The Revenue strenuously urged that it is not necessary in the facts and circumstances of the present case to wait for any adjudication because the dues which are admitted, remain unpaid. The revenue invited the Court’s attention to page 56 of the paper book wherein the Directorate General of Central Excise Intelligence in a communication dated 30th October, 2014 addressed to the Federal Bank states that investigations conducted reveal that the Petitioner service provider has provided the services of work contract. In addition to the consideration towards services the amount of service tax has been charged and duly recovered. If the service recipients have paid that tax to the Petitioner and the Petitioner has failed to remit this admitted sum to the Government, then, the notices under Section 87 can be issued.
Held by Hon’ble High Court
The Hon’ble High Court stated that it is in these peculiar circumstances that there was no occasion for the authority to have issued the notices under Section 87 to the banks and to the Petitioner’s debtor straightaway. Precisely this is a controversy which has been dealt with on several occasions by the Hon’ble Supreme Court and equally by this Court in the case of Harshad Shantilal Mehta(supra). The Hon’ble Supreme Court has held that the amount of tax due means ascertained liability for taxes and unascertained and unassessed tax which is not legally binding on the assessee cannot be recovered by the mode found to be applicable in that case. The word ‘due’ has been interpreted to mean something which is payable and recoverable. The Hon’ble Supreme Court held that it does not refer merely to a liability created by the charging sections to pay the tax under the relevant law. It refers to an ascertained liability for payment of tax quantified in accordance with law. In other words, the taxes as assessed which are presently payable by the notified person are taxes which have been taken into account. It is in that context and carrying this principle further that the Division Bench of this Court applied it to recovery under Section 87 of the Finance Act, 1994. The reliance placed on the judgment of ICICI Bank(supra) is thus, apposite. The Division Bench has applied this very principle. Even in the case of ICICI Bank(supra), it was claimed that a taxable service was provided and that a communication was addressed by the revenue authorities but the payments have been made under protest. There was denial of liability to pay service tax but under duress and coercion, amount was paid. That is how the Petitioner in that case sought guidance from the Central Board of Directorate. A communication dated 25th March, 2015 called upon the Petitioner in that case to make payment of interest for allegedly delaying payment of service tax. The argument of the Petitioner has been noted in paragraphs 6 and 7 of the judgment and it was under similar facts urged that there has to be an adjudication with regard to the liability and once there is such adjudication, then, subject to the legal remedies in law to challenge any adverse order and depending upon the outcome thereof, recovery can be initiated. Thus, the settled principle that levy, assessment and valuation alone will enable the Revenue to recover the amount of taxes and recovery cannot precede prior important steps. Merely because there is incidence and charge of tax will not be of assistance as the charging section and machinery provisions all enable together, the Revenue to assess the tax. Unless and until in case before us there is a crystallization of a demand by proper adjudication order and on hearing the Petitioner, there was no question of any recovery. Even if the letters have been addressed to the bank and there has been a freezing of the account, yet, till date there is no adjudication order passed. The show cause notice has been issued more than a year back. In the circumstances, allowing the Petitioner’s account to be frozen would not be in accordance with law. Precisely after referring to all cases and similar that too of the Petitioner before us, a Division Bench in ICICI Bank(supra) analyzes provisions of the Finance Act and concludes that there cannot be a recovery. It is in these circumstances that the principle laid down by the Hon’ble Supreme Court in Harshad Mehta’s case(supra).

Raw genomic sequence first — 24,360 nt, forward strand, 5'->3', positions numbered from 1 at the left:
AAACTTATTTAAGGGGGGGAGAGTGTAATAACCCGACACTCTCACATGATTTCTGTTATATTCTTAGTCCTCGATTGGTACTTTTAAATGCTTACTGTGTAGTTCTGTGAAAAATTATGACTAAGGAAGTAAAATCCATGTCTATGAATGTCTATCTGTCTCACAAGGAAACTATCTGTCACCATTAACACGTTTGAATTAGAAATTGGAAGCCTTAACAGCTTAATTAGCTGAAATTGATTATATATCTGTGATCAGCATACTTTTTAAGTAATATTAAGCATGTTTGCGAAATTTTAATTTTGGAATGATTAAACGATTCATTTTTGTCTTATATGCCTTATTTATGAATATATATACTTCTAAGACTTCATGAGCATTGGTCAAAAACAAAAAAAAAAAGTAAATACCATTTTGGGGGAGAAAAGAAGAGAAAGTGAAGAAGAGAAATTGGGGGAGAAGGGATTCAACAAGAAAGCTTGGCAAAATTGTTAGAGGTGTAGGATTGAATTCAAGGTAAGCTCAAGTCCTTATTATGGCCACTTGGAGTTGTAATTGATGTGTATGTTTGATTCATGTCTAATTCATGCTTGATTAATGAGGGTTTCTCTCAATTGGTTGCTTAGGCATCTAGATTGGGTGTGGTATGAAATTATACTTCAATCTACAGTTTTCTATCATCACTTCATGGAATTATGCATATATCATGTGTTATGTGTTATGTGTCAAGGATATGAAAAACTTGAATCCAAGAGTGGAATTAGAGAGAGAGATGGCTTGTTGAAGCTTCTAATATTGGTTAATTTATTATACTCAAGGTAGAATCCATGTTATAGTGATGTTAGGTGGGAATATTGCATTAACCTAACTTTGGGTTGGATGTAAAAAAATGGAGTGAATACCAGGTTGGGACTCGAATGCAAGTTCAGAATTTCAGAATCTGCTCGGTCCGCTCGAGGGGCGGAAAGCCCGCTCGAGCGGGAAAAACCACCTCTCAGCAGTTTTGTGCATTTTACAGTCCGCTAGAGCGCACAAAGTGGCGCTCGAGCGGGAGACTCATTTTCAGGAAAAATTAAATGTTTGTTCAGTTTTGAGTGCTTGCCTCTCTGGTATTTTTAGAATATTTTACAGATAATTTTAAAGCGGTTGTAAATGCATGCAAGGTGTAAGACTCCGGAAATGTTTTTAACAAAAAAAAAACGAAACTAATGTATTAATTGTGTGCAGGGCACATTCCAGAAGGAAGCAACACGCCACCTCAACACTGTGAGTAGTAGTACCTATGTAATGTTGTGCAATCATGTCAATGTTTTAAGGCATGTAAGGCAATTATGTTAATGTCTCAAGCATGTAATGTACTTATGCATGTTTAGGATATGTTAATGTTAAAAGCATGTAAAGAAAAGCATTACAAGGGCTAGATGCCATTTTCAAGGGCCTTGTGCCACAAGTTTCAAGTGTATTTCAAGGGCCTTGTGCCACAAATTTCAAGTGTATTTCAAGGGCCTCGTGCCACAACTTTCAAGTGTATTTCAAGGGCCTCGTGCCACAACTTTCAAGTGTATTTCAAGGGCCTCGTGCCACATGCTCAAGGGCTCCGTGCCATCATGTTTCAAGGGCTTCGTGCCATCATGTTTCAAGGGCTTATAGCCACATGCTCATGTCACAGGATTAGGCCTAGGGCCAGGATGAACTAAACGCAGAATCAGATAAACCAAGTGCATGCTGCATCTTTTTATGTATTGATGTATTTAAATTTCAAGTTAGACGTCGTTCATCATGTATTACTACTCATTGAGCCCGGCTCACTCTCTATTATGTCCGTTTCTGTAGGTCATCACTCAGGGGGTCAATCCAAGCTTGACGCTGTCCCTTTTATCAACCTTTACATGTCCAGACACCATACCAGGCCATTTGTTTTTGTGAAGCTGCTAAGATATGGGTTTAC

The Hon’ble High Court did not find any reason to sustain the impugned action and set aside the impugned notice to the petition on the short ground that these are nothing but recovery measures initiated to recover the amount due as service tax which has not been determined and crystallized pursuant to any adjudication order.